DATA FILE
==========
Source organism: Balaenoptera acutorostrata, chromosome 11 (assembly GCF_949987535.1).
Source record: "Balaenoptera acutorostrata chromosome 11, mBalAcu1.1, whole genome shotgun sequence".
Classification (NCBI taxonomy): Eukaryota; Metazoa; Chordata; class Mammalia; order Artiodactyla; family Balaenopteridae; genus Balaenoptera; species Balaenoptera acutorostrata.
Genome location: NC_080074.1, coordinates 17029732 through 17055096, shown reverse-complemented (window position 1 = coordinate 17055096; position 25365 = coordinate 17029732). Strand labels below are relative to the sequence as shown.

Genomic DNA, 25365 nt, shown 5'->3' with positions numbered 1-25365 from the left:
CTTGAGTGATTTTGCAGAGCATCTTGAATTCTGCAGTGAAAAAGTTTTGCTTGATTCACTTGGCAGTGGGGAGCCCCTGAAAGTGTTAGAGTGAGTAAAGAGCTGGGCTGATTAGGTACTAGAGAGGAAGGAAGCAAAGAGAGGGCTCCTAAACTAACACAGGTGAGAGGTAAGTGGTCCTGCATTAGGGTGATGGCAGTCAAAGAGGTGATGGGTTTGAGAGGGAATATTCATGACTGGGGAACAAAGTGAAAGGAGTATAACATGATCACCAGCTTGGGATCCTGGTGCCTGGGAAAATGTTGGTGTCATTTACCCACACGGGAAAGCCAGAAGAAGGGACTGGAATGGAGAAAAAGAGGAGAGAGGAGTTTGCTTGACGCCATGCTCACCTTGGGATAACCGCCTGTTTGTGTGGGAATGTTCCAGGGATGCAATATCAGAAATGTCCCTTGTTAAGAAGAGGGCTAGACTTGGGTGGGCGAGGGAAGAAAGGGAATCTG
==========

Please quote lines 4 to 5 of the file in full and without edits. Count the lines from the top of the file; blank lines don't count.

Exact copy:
Genome location: NC_080074.1, coordinates 17029732 through 17055096, shown reverse-complemented (window position 1 = coordinate 17055096; position 25365 = coordinate 17029732). Strand labels below are relative to the sequence as shown.

Genomic DNA, 25365 nt, shown 5'->3' with positions numbered 1-25365 from the left: